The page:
Pelosi, state Democrats push for more funds for mail-in voting

Pelosi, state Democrats push for more funds for mail-in voting

Speaker Nancy PelosiNancy PelosiTrump praises 'domination' of DC protesters Pelosi, Schumer say treatment of protesters outside White House 'dishonors every value that faith teaches us' Democrats call for Congress to take action following death of George Floyd MORE (D-Calif.) and more than 50 state Democratic officials advocated strongly on Tuesday for Congress to give states more funding to support mail-in and absentee voting efforts as part of the next coronavirus stimulus bill. 

"In terms of the elections, I think that we'll probably be moving to vote by mail,” Pelosi said during an appearance on MSNBC’s “Morning Joe” on Tuesday. “That's why we wanted to have more resources in this third bill that just was signed by the president to get those resources to the states to facilitate the reality of life that we are going to have to have more vote by mail.”

The coronavirus stimulus package signed into law by President TrumpDonald John TrumpSessions accepts 'Fox News Sunday' invitation to debate, Tuberville declines Priest among those police cleared from St. John's Church patio for Trump visit Trump criticizes CNN on split-screen audio of Rose Garden address, protesters clashing with police MORE last week included $400 million to allow states to adapt the upcoming primary and general elections during the coronavirus crisis. 

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That amount was far lower than the $4 billion proposed by Pelosi as part of the House version of the stimulus bill, which also would have required states to send absentee ballots to every registered voter and expand early voting. The final coronavirus stimulus package did not include any requirements for how states must use the $400 million.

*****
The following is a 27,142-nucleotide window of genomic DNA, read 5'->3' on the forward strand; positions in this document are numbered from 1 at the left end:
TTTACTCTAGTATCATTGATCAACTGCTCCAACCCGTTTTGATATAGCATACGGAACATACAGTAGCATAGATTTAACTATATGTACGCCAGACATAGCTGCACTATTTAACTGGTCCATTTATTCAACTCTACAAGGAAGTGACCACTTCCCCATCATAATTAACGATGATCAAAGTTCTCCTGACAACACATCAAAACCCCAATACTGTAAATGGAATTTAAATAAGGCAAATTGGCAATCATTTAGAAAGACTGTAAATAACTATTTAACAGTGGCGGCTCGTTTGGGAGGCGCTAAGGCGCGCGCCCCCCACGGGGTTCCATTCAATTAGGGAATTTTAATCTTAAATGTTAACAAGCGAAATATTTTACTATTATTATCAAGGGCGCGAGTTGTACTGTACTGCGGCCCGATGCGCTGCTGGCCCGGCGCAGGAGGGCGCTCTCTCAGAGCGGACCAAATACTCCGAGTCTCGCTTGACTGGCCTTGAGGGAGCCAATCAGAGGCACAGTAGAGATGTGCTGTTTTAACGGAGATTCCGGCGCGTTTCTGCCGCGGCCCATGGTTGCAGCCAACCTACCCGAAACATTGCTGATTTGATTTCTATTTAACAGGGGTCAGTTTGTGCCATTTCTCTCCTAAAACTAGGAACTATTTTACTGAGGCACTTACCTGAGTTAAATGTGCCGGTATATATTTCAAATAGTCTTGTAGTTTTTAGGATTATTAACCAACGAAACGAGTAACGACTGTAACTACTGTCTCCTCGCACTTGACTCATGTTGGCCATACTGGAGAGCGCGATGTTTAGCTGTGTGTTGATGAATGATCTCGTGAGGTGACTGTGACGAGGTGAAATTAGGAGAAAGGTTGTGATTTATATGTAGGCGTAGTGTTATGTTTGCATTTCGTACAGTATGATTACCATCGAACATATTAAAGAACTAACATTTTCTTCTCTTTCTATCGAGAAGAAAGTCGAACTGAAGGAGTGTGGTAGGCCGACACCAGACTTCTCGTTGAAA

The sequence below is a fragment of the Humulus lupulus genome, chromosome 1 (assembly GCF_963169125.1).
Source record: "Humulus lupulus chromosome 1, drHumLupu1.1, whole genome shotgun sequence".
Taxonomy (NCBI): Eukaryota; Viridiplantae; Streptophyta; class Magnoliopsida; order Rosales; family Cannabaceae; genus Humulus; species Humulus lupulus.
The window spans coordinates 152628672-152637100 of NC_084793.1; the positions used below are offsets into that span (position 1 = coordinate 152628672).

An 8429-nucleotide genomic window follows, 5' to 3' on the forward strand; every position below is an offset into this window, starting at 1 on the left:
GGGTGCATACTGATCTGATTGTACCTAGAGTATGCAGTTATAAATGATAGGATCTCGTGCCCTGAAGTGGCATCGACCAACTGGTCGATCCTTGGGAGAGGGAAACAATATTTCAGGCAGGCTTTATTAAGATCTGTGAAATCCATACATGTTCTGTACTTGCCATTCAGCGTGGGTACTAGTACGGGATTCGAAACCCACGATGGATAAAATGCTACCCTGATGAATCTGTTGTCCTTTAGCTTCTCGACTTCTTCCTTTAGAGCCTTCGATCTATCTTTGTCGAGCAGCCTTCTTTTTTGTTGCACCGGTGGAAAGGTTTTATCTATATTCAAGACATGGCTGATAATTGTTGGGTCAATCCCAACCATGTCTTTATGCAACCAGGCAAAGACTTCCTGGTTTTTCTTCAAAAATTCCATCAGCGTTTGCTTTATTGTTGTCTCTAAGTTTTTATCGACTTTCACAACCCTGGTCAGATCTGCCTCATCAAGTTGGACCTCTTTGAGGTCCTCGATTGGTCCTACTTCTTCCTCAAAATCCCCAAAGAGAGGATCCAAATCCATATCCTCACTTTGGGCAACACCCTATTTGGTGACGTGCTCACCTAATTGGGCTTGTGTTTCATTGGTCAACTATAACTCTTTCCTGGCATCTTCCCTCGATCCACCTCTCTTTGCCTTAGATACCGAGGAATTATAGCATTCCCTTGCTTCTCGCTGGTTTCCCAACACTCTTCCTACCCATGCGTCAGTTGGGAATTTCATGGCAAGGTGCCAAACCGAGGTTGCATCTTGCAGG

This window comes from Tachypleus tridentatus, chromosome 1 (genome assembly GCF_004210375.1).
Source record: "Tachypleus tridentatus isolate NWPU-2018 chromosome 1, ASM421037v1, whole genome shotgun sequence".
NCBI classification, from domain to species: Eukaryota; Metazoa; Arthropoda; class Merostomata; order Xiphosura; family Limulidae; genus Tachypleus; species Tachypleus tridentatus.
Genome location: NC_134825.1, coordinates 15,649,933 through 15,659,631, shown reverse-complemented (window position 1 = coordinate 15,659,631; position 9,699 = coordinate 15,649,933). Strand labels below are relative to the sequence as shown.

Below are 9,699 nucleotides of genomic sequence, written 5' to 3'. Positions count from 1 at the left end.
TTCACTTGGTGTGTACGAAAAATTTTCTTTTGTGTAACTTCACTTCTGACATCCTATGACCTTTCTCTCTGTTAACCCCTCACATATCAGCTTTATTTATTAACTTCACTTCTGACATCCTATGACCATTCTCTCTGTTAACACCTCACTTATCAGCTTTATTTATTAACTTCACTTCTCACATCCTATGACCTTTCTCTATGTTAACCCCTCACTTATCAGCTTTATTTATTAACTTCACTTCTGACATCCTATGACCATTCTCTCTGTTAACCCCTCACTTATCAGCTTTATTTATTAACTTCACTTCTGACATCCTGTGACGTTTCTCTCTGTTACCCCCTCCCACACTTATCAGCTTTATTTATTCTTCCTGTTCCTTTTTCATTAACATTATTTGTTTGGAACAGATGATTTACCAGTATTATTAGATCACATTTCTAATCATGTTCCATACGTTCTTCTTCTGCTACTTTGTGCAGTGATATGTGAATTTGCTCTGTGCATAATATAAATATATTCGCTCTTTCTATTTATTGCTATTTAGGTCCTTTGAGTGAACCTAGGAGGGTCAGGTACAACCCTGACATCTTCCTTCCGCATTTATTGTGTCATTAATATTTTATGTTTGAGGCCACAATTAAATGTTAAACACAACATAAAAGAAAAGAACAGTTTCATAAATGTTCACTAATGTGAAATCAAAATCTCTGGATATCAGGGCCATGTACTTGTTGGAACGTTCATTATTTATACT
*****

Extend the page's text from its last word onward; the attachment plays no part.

Pelosi said on Monday that she was disappointed the stimulus did not include funding for the U.S. Postal Service to send ballots to Americans, and said she hoped public opinion would help to push Republicans to support more funding for elections in the next coronavirus stimulus bill. 

“The integrity of the election system is central to our democracy, [and] how anyone could oppose our enabling the states to have vote by mail raises so many other questions,” Pelosi said. “But let's just be hopeful and have public opinion weigh in on that."

Pelosi’s comments were made the day after Trump rejected the idea of putting requirements on states for how to run elections during the coronavirus pandemic. 

"The things they had in there were crazy. They had things, levels of voting that if you ever agreed to, you would never have a Republican elected in this country again," Trump said during an appearance on “Fox & Friends.” "They had things in there about election days and what you do and all sorts of drawbacks. They had things that were just totally crazy."

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But Democrats are not backing down in the fight to get states more funding to allow elections to move forward.

A group of 51 state Democratic Party chairpersons co-signed an open letter on Tuesday strongly urging Congress to “immediately appropriate at least $2 billion” to states to support efforts to expand early voting, vote by mail, voter registration and voter education. 

“Every state is currently unprepared to address the seismic shift in election administration necessary to ensure the 2020 election proceeds during a pandemic and must start implementing these changes by mid-April,” the Democratic officials wrote. “The funding is needed right now to protect the 2020 election.”

The efforts come as several states are postponing their primaries due to concerns around the coronavirus pandemic, and after the few states that went ahead with in-person votes in March saw low turnout. 

Many states have already taken steps to make election adjustments, including in Maryland, where the Board of Elections is considering eliminating in-person voting during the primaries. In Georgia, the state is moving ahead with sending absentee ballot request forms to every voter, and in Iowa, the period to vote by mail ahead of the June primary has been extended. 

“Action to safeguard our electoral system cannot wait,” the Democratic leaders emphasized in their letter. “In a matter of weeks, millions of Americans across several states will be asked to vote in municipal and primary elections, and they deserve better than the impossible choice between preserving their well-being and casting their ballots.”